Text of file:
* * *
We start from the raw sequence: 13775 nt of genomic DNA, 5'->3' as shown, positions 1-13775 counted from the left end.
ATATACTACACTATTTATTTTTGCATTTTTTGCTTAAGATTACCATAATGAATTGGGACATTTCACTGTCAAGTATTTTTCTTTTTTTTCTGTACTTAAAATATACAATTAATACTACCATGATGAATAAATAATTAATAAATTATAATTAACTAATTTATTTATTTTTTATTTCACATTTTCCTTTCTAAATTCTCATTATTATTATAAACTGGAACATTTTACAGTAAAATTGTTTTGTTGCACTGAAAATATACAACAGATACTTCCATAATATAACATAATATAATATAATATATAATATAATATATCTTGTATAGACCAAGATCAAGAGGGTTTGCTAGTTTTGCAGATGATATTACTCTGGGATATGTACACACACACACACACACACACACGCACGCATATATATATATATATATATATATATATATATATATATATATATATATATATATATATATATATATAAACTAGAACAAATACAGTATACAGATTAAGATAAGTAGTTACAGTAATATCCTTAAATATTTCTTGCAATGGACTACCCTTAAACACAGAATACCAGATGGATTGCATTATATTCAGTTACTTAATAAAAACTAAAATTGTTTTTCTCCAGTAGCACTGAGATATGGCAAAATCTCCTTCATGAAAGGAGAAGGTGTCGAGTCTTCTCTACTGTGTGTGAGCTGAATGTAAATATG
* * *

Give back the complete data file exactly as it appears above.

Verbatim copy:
We start from the raw sequence: 13775 nt of genomic DNA, 5'->3' as shown, positions 1-13775 counted from the left end.
ATATACTACACTATTTATTTTTGCATTTTTTGCTTAAGATTACCATAATGAATTGGGACATTTCACTGTCAAGTATTTTTCTTTTTTTTCTGTACTTAAAATATACAATTAATACTACCATGATGAATAAATAATTAATAAATTATAATTAACTAATTTATTTATTTTTTATTTCACATTTTCCTTTCTAAATTCTCATTATTATTATAAACTGGAACATTTTACAGTAAAATTGTTTTGTTGCACTGAAAATATACAACAGATACTTCCATAATATAACATAATATAATATAATATATAATATAATATATCTTGTATAGACCAAGATCAAGAGGGTTTGCTAGTTTTGCAGATGATATTACTCTGGGATATGTACACACACACACACACACACACACGCACGCATATATATATATATATATATATATATATATATATATATATATATATATATATATATATATATATATAAACTAGAACAAATACAGTATACAGATTAAGATAAGTAGTTACAGTAATATCCTTAAATATTTCTTGCAATGGACTACCCTTAAACACAGAATACCAGATGGATTGCATTATATTCAGTTACTTAATAAAAACTAAAATTGTTTTTCTCCAGTAGCACTGAGATATGGCAAAATCTCCTTCATGAAAGGAGAAGGTGTCGAGTCTTCTCTACTGTGTGTGAGCTGAATGTAAATATG